# Photoelectric Effect Saturation Current

embphysics
Hello all,

I have been searching the internet for quite some time now, and have been unsuccessful in finding some article that will explain WHY there is a saturation current. All I have found is the definition of the saturation current. I don't understand why the current becomes constant as you put the emitting electrode at a greater and greater positive electric potential.

embphysics
To add to the above post, I keep finding sources say that all of the electrons get collected on the one plate, and that is why there is a saturation current. This, however, does not make much sense.

Staff Emeritus
2022 Award
As light strikes the emitting electrode, electrons are ejected. But not all of the ejected electrons are collected at collecting electrode since they don't all get ejected in the same direction. Increasing the positive potential of the collecting electrode attracts these electrons to it (the collecting electrode has a positive potential, not the emitting electrode), and after a certain amount of potential all the ejected electrons are being collected and a further increase in potential does nothing.

embphysics
Why does increasing the potential to more positive values not affect anything? From my understanding, I = V/R; so, an increase in voltage would cause an increase in current.

Staff Emeritus
2022 Award
Ah, I see the issue. The current is solely from the ejected electrons being captured by the collecting electrode. The collecting electrode is simply kept at a positive potential. No current is flowing through it unless it picks up electrons ejected from the emitting electrode. So if you keep the intensity of the light striking the emitting electrode steady, then the current is also steady at some max value. Once the positive potential of the collecting electrode is enough to collect all of the ejected electrons, increasing it further does nothing as there are no more electrons to collect.

Staff Emeritus
Why does increasing the potential to more positive values not affect anything? From my understanding, I = V/R; so, an increase in voltage would cause an increase in current.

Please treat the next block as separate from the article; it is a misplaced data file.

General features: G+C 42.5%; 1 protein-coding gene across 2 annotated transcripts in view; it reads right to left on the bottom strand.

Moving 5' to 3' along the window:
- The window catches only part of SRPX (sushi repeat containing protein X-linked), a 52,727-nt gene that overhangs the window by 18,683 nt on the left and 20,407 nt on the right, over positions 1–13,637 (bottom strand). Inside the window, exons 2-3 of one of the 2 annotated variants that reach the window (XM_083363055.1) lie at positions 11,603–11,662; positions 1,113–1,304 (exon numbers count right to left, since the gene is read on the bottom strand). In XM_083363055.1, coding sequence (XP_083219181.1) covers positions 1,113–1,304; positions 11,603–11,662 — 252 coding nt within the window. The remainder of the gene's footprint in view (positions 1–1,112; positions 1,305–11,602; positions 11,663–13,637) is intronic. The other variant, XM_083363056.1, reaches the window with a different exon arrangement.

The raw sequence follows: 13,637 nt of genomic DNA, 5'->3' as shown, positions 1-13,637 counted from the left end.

You have water coming out of a faucet. Initially, you had a very small container such a bottle that had a very small opening. So you could collect some of the water, but not all. Some of the water spilled out of the opening of the bottle and you couldn't collect that.

So you chose a bottle with a bigger opening. You now collect more since you lost a lot less of the water.

And you continue to get a bigger and bigger opening. Eventually, you got a bucket where you've collected everything that came out of the faucet. Now, do you think by getting an even bigger bucket, you are going to collect even more water? You've collected everything that's flowing out of the faucet per unit time as it is. Why would having a bigger and bigger bucket makes any difference?

The only difference now, if you want to get even more water per unit time, is to open the faucet more i.e. increase the intensity of light hitting the cathode, so that the amount of charge per unit time being emitted increases.

Zz.

Tazerfish
embphysics
I don't understand, why does the electrons stay on the collecting electrode? Why don't they move through the circuit, come back to the emitting electrode, and repeat the process? And from my understanding, by increasing the voltage, you are simply increasing the rate at which this process happens, that is, the current.

Staff Emeritus